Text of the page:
# Are my calculations using Neymann Pearson lemma correct?

I read this post, but I need to use N-P lemma to verify hypothesis doing it really step by step, so please help me.

$X_1,X_2,\ldots,X_{30}\sim N(\mu, 1)$, so $\sigma=1$ (I assume that) and $n=30$.

$H_0:\mu_0 = 0$ against $H_1:\mu_1=1$

Likelihood functions first:

$L(\mu_0=0|x)=\frac{1}{\sqrt{2\pi}\cdot 1}\cdot exp\{\frac{-(x_1-0)^2}{2\cdot1^2}\}\cdot\frac{1}{\sqrt{2\pi}\cdot 1}\cdot exp\{\frac{-(x_2-0)^2}{2\cdot1^2}\}\cdots\frac{1}{\sqrt{2\pi}\cdot 1}\cdot exp\{\frac{-(x_{30}-0)^2}{2\cdot1^2}\}=(\frac{1}{\sqrt{2\cdot\pi}})^{30}\cdot exp\{-\frac{1}{2}\cdot\sum_{i=1}^{30}(x_i-0)^2\}= (\frac{1}{\sqrt{2\cdot\pi}})^{30}\cdot exp\{-\frac{1}{2}\cdot\sum_{i=1}^{30}x_i^2\}$

$L(\mu_1=1|x)=\frac{1}{\sqrt{2\pi}\cdot 1}\cdot exp\{\frac{-(x_1-1)^2}{2\cdot1^2}\}\cdot\frac{1}{\sqrt{2\pi}\cdot 1}\cdot exp\{\frac{-(x_2-1)^2}{2\cdot1^2}\}\cdots\frac{1}{\sqrt{2\pi}\cdot 1}\cdot exp\{\frac{-(x_{30}-1)^2}{2\cdot1^2}\}=(\frac{1}{\sqrt{2\cdot\pi}})^{30}\cdot exp\{-\frac{1}{2}\cdot\sum_{i=1}^{30}(x_i-1)^2\}= (\frac{1}{\sqrt{2\cdot\pi}})^{30}\cdot exp\{-\frac{1}{2}\cdot\sum_{i=1}^{30}(x_i-1)^2\}$

Next likelihood quotient and NP lemma:

$\frac{L(\mu_0=0|x)}{L(\mu_1=1|x)}=\frac{(\frac{1}{\sqrt{2\pi}})^{30}}{(\frac{1}{\sqrt{2\pi}})^{30}}\cdot \frac{exp\{-\frac{1}{2}\sum_{i=1}^{30}x_i^2 \}}{exp\{-\frac{1}{2}\sum_{i=1}^{30}(x_i-1)^2}\}= exp\{-\frac{1}{2}\sum_{i=1}^{30}x_i^2 +\frac{1}{2}\sum_{i=1}^{30}(x_i-1)^2 \} \leq k$

$-\frac{1}{2}\sum_{i=1}^{30}x_i^2 +\frac{1}{2}\sum_{i=1}^{30}(x_i-1)^2\leq \log k$

$-\frac{1}{2}\sum_{i=1}^{30}x_i^2 +\frac{1}{2}\sum_{i=1}^{30}(x_i^2-2\cdot x_i + 1)\leq \log k$

$-\frac{1}{2}\sum_{i=1}^{30}x_i^2 +\frac{1}{2}\sum_{i=1}^{30}x_i^2-2\cdot \frac{1}{2}\sum_{i=1}^{30} x_i + \frac{1}{2}\sum_{i=1}^{30}1\leq \log k$

$-\frac{1}{2}\sum_{i=1}^{30}x_i^2 +\frac{1}{2}\sum_{i=1}^{30}x_i^2- \sum_{i=1}^{30} x_i + 30 \leq \log k$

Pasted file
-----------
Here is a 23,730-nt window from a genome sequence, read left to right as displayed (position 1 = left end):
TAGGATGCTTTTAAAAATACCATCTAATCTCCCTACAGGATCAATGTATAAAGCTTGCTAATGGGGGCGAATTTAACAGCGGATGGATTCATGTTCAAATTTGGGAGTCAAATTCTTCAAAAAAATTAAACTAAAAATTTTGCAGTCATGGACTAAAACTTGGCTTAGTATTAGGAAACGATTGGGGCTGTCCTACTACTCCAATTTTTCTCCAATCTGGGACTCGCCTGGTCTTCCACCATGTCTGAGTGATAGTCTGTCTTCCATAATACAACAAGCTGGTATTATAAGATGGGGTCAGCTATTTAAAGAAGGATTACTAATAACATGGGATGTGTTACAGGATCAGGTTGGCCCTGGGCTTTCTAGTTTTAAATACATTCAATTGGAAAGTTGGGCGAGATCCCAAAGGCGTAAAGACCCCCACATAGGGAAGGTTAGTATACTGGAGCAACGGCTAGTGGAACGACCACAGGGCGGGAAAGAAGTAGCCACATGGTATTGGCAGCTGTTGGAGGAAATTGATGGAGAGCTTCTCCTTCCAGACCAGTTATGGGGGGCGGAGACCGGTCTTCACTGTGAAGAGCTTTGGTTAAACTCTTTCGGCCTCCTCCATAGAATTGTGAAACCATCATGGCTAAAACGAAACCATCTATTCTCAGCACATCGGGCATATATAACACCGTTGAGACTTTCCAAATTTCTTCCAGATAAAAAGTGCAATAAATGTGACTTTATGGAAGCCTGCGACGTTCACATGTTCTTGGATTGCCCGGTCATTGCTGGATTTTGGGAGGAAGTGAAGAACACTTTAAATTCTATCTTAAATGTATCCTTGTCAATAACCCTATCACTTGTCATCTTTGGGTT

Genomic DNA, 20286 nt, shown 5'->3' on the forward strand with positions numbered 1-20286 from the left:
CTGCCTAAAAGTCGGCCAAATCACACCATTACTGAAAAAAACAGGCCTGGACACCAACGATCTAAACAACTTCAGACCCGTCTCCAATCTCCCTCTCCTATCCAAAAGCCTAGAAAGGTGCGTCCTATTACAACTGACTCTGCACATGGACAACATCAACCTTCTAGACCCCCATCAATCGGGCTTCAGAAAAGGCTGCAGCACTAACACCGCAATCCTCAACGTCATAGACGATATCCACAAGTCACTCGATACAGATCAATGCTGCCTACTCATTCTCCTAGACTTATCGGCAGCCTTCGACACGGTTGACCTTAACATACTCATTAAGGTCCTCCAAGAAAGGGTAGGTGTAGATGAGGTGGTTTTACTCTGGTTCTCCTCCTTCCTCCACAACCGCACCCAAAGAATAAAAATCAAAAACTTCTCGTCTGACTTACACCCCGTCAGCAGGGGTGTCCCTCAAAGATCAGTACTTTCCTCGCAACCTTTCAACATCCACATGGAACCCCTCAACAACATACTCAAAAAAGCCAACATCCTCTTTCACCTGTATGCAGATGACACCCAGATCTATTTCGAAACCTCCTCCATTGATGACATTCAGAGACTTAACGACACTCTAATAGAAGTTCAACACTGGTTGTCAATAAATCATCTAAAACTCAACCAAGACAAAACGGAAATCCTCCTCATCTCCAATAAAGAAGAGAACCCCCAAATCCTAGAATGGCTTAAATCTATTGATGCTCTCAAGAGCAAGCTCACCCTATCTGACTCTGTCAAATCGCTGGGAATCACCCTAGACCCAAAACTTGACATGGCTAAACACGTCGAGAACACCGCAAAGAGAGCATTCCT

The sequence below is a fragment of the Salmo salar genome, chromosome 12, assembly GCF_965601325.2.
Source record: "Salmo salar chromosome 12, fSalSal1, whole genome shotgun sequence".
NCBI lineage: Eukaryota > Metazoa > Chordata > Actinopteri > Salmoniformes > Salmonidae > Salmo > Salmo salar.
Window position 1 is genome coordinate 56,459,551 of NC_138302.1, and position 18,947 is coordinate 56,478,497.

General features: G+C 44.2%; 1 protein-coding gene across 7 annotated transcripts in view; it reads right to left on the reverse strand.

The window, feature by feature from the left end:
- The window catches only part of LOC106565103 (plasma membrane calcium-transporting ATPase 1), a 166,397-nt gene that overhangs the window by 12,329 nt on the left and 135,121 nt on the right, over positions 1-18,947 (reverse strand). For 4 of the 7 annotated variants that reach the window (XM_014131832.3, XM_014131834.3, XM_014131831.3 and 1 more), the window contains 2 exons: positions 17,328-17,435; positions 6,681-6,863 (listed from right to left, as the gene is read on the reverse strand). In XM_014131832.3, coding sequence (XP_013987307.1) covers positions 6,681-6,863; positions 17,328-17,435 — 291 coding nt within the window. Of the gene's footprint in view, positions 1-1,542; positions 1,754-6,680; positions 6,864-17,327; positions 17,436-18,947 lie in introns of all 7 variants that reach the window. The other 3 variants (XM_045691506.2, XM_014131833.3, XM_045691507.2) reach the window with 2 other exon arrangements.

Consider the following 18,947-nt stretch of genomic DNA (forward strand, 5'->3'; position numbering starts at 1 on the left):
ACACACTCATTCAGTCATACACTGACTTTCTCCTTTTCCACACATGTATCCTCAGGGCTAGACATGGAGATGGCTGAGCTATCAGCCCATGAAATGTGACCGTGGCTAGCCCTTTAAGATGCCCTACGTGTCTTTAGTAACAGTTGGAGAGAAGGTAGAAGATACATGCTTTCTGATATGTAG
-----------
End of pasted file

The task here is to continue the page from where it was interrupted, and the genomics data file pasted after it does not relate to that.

$- \sum_{i=1}^{30} x_i + 30 \leq \log k$

$\frac{\sum_{i=1}^{30} x_i}{30} \geq \frac{-\log k + 30}{30}$

$\frac{\sum_{i=1}^{30} x_i}{30} \geq k^{\ast}$

$T(X) = \frac{\sum_{i=1}^{30} x_i}{30} = \bar{x}$

$T(X)\big|_{H_0:\mu_0=0}\sim N(0, \frac{\sigma}{\sqrt{n}})$ $n=30,\sigma = 1$ so $\frac{\sigma}{\sqrt{30}}=\frac{1}{\sqrt{30}}$

$\alpha=P(T(X)>k^{\ast}\big|H_0)=0.05$

$P(T(X)<k^{\ast}\big|H_0)=0.95$ and I need to find that quantile. Using R I typed qnorm(0.95,0,1/sqrt(30)) and get $0.3$ and this is $k^{\ast} = 0.3$

First and most important question is: Are my calculations ok I did I mess something up? Additional questions (I'm not sure) - I can write that $T(X)\big|_{H_0:\mu_0=0}\sim N(0, \frac{1}{\sqrt{30}})$ by CLT?

1.Yes, your argument is correct using N-P lemma for simple hypothesis. It is the most powerful test in the parametric setting. For non-parametric setting there exists no most powerful test, just better tests. And for convenience if density function is a monotone function of sufficient statistics ,$T(x)=\bar{X}$. Then you can use the sufficient statistics directly in N-P lemma construction and there is no need to go through all the steps. I think it is called Karlin's lemma?check

2.I can write that $T(X)\big|_{H_0:\mu_0=0}\sim N(0, \frac{1}{\sqrt{30}})$ by CLT? Since you already assume X's are i.i.d coming from normal distribution, you do not need CLT now and the linear combination of X's is directly normal distribution of your interest.

hope this help.